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Selling in Today's Market

If you turn on the news, chances are you have many questions about the economy and housing prices. Are we heading into a buyer’s market? What does that even mean? Can homes still be sold in this environment?

To find out the answer to some of these questions, we sat down with founder Jim Greene, who talked about the transitional market we are currently in, and how sellers can better prepare themselves.


Q: What market are we in right now? 

A: It's a transitional market. We haven't had a transitional market for quite some time. It's probably been a very strong seller's market for the last ten years. Real estate is always in cycles. We go from seller’s markets to buyer markets all the time, and we are in one of these transitional markets where it's going from a seller's market to more of a buyer's market.

That means buyers are starting to gain some advantage when it comes to negotiating purchase and sales agreements when they go out and buy homes. Buyers can take longer to make a decision, which means that the days-on-market for a seller will start lengthening. Buyers are starting to feel like they have some negotiation power, so sellers may not have the luxury of seeing increased offers, escalation offers, or all-cash offers up-front. People often think it must be because there is a lot more supply than demand in the market, and that‚Äôs true, but other factors can create a transitional market. For instance, we all know interest rates are going up, and when they do, buyers typically don't have as much bang for their buck. A lot of times, they might pause, so you'll see demand decrease. This interest rate environment is causing some buyers to either take a step on the sidelines. They're just waiting to see what's going to happen with inflation. 

They're also waiting to see what's going to happen as we enter into the fall and winter markets when decreasing inventory is pretty normal.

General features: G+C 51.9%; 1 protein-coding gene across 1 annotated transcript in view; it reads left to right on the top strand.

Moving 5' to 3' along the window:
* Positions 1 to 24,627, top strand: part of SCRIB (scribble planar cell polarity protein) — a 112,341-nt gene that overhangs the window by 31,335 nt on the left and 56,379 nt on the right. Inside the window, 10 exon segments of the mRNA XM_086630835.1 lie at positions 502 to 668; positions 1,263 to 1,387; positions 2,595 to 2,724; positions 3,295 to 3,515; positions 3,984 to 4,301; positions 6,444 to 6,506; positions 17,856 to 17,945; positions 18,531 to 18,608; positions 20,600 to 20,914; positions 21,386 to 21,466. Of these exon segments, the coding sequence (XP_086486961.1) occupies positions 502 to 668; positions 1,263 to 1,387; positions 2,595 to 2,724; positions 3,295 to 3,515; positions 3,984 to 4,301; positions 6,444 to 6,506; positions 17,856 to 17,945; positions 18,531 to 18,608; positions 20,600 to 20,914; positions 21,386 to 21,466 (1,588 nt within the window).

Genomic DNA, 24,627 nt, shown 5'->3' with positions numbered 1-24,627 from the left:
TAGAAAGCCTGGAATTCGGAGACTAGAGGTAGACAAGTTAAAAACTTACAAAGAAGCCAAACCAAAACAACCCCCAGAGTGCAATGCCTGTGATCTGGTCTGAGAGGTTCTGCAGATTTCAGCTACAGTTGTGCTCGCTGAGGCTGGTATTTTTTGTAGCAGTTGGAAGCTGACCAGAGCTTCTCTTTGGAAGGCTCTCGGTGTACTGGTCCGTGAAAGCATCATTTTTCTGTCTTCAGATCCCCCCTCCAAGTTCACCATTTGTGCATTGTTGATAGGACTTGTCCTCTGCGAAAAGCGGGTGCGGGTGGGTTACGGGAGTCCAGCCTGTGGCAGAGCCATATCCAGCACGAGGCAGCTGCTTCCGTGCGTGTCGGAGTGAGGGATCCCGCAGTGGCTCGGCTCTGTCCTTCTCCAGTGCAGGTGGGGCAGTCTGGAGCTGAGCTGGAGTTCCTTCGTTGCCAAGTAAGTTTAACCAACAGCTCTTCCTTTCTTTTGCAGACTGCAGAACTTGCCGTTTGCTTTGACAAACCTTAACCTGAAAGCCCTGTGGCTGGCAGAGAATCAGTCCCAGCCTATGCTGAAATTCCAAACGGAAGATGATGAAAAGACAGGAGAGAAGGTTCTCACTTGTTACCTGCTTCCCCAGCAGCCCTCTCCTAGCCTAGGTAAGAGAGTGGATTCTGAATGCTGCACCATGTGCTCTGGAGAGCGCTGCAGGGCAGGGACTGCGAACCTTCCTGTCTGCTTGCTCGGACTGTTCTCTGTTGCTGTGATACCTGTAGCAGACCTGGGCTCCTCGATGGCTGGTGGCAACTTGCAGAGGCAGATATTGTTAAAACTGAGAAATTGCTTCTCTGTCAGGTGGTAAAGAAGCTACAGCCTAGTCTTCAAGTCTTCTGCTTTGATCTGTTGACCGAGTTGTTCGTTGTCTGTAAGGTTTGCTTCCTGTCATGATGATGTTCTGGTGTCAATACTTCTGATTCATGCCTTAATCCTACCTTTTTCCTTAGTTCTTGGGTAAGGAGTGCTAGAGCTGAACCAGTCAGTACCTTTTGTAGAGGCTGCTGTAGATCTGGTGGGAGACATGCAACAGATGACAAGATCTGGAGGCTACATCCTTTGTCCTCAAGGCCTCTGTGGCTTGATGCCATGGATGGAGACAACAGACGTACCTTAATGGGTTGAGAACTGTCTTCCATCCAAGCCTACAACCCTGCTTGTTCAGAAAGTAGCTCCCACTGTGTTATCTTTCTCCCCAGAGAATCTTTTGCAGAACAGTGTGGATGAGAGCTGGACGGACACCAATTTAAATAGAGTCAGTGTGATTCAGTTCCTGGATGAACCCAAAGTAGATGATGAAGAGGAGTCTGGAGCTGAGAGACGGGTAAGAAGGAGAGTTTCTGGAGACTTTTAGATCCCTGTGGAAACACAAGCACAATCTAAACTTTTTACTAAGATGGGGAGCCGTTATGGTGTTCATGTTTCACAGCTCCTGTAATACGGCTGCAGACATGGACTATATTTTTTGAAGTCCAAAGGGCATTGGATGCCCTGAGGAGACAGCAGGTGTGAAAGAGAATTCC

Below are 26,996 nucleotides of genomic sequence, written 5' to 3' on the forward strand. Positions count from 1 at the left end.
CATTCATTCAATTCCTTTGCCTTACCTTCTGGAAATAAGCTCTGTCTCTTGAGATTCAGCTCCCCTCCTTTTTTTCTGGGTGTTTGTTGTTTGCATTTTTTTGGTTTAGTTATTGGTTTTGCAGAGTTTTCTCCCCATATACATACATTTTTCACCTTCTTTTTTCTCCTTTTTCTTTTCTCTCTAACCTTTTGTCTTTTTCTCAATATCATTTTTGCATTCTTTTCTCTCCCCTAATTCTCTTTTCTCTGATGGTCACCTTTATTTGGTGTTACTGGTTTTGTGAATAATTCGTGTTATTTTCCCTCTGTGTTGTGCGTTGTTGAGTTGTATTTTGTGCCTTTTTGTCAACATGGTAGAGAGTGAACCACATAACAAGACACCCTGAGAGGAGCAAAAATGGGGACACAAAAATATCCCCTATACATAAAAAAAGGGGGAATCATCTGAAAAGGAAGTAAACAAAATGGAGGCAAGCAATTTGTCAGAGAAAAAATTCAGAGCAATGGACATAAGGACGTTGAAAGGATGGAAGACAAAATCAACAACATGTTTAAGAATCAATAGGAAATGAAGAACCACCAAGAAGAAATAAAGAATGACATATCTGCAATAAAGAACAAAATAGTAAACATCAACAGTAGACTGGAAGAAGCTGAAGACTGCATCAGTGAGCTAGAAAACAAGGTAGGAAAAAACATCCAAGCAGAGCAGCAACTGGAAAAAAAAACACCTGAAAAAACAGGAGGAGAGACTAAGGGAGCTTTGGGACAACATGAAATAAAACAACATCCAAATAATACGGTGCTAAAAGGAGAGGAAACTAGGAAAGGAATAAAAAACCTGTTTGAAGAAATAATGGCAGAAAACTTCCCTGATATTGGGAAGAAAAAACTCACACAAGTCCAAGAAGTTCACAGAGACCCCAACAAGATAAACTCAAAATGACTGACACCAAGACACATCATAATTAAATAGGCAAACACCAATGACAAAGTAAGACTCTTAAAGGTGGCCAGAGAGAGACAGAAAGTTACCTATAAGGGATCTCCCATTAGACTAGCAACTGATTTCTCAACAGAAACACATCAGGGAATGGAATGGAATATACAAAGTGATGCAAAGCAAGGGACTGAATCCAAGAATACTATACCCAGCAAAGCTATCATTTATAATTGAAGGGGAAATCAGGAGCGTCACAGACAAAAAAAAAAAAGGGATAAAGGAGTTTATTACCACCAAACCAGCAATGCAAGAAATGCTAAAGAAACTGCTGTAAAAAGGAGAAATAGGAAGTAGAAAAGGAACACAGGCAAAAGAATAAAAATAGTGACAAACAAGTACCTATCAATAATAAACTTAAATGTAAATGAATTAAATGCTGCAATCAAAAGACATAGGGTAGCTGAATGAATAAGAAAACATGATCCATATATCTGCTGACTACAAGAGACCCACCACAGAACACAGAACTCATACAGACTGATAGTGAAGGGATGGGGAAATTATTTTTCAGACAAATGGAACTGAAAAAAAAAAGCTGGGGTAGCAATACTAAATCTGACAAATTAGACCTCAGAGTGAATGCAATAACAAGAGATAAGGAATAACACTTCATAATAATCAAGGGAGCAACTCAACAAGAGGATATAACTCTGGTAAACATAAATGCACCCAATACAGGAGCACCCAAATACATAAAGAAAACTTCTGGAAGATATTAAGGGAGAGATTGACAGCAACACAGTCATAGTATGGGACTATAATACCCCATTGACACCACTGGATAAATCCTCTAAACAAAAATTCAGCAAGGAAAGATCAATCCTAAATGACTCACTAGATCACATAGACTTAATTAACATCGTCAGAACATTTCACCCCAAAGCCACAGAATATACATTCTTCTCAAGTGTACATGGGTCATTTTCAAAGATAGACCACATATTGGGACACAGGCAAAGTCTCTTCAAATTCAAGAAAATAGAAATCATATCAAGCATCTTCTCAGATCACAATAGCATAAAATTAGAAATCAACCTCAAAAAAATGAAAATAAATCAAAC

Right now, we‚Äôre historically low. Even though we‚Äôve increased this year over last, we still have a historically limited amount of supply. I think what we're seeing is a transitional market based upon the interest rate environment, affordability index (the fact that you just cannot get as much for your money as you were able to in the past), and a lot of the first-time home buyers have been priced out of the market over the last couple of years. So, here comes this buyer's market. Historically, a buyer‚Äôs market typically evolves into a seller's market every seven years. This has been closer to 12 years. We knew it was coming. You just didn't know when and for how long. It could last for a while or change again next year if interest rates come back down. So we'll see. 

Either way, the dialogue we're having with sellers now is so different from what it was at the beginning of the year. We have to provide them with good information. We have to continually update them on the prices of homes and be honest about what type of offers they will get.


Q: Where will this market end up? 

A: I don't have a crystal ball and can't predict future markets, but I can talk about past markets and what I experienced when I got into the business in the mid-90s. There are so many factors that are going to dictate how quickly we move through this market. The number one factor is the cost of money and the affordability index. Right now, we‚Äôre at historic levels in the gap between the median home sales price and the average wages in Thurston County. 

We have increased our values by 35% to 40% over the last two or three years, yet we haven't increased wages or income based on that. All of a sudden, we have these inflated prices, we haven't kept up on wages, and when we combine these factors with interest rates based upon inflation, it can lead to the market we are entering into. 


Q: What can sellers do to sell their homes in today‚Äôs transitional market? 

A: Number one, they have to have a realistic price. They have to have good information, and not on homes that sold six months ago. Six months ago, we had homes increasing substantially above the listing price. At this point, I want sellers to understand their competition. So, we are looking at active listings versus sold listings six months ago. 

The other thing I‚Äôm telling sellers and agents about is making sure that the house is ready for sale. We were able to sell houses six months ago without doing a ton because buyers were coming out of the woodwork. Today, we‚Äôre seeing buyers take way more time looking at properties. A buyer might go back to a house three times before deciding whether to buy or not. They‚Äôre also looking at competition and are now deciding based on what they like. So sellers need to make sure the property is as presentable as possible. 

So, I‚Äôm asking sellers to ensure they‚Äôve done major repairs. I‚Äôm asking sellers to make sure they‚Äôve done normal maintenance. Make sure that the house is ready to sell. 

You have to understand that the buyers have greater choices, and if you want the buyers to be more engaged in the transaction, you have to be more negotiable regarding repairs and maintenance. You have to work to show your home in the best light because you now have competition.


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